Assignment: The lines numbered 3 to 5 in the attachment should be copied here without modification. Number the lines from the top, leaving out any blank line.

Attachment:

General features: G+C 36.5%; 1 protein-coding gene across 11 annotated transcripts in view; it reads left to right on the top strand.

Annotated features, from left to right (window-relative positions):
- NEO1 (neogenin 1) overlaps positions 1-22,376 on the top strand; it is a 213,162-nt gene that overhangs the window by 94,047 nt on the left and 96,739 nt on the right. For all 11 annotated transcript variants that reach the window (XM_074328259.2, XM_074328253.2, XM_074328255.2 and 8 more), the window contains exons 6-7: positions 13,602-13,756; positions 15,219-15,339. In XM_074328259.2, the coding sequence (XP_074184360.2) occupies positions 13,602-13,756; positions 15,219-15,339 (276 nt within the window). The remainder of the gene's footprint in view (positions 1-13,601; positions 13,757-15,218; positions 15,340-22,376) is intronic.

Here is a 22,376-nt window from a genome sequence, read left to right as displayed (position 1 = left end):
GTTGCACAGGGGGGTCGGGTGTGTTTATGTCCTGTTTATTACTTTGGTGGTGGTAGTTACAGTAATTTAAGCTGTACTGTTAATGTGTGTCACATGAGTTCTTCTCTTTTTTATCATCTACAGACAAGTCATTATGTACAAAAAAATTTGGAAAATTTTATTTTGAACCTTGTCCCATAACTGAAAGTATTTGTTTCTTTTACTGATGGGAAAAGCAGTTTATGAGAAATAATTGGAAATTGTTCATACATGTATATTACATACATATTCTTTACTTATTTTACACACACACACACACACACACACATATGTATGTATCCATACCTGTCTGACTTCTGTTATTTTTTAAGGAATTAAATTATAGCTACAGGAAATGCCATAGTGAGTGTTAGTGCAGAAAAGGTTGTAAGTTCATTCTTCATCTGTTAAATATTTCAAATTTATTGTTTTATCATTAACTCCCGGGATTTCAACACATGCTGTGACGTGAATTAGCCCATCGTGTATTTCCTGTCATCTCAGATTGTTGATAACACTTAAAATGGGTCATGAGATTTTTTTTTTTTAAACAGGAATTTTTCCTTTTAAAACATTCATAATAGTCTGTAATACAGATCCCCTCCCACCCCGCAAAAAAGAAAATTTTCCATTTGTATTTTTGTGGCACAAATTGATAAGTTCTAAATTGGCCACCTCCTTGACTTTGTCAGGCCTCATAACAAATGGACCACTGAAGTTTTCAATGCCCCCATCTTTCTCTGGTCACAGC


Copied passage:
- NEO1 (neogenin 1) overlaps positions 1-22,376 on the top strand; it is a 213,162-nt gene that overhangs the window by 94,047 nt on the left and 96,739 nt on the right. For all 11 annotated transcript variants that reach the window (XM_074328259.2, XM_074328253.2, XM_074328255.2 and 8 more), the window contains exons 6-7: positions 13,602-13,756; positions 15,219-15,339. In XM_074328259.2, the coding sequence (XP_074184360.2) occupies positions 13,602-13,756; positions 15,219-15,339 (276 nt within the window). The remainder of the gene's footprint in view (positions 1-13,601; positions 13,757-15,218; positions 15,340-22,376) is intronic.

Here is a 22,376-nt window from a genome sequence, read left to right as displayed (position 1 = left end):
GTTGCACAGGGGGGTCGGGTGTGTTTATGTCCTGTTTATTACTTTGGTGGTGGTAGTTACAGTAATTTAAGCTGTACTGTTAATGTGTGTCACATGAGTTCTTCTCTTTTTTATCATCTACAGACAAGTCATTATGTACAAAAAAATTTGGAAAATTTTATTTTGAACCTTGTCCCATAACTGAAAGTATTTGTTTCTTTTACTGATGGGAAAAGCAGTTTATGAGAAATAATTGGAAATTGTTCATACATGTATATTACATACATATTCTTTACTTATTTTACACACACACACACACACACACACATATGTATGTATCCATACCTGTCTGACTTCTGTTATTTTTTAAGGAATTAAATTATAGCTACAGGAAATGCCATAGTGAGTGTTAGTGCAGAAAAGGTTGTAAGTTCATTCTTCATCTGTTAAATATTTCAAATTTATTGTTTTATCATTAACTCCCGGGATTTCAACACATGCTGTGACGTGAATTAGCCCATCGTGTATTTCCTGTCATCTCAGATTGTTGATAACACTTAAAATGGGTCATGAGATTTTTTTTTTTTAAACAGGAATTTTTCCTTTTAAAACATTCATAATAGTCTGTAATACAGATCCCCTCCCACCCCGCAAAAAAGAAAATTTTCCATTTGTATTTTTGTGGCACAAATTGATAAGTTCTAAATTGGCCACCTCCTTGACTTTGTCAGGCCTCATAACAAATGGACCACTGAAGTTTTCAATGCCCCCATCTTTCTCTGGTCACAGC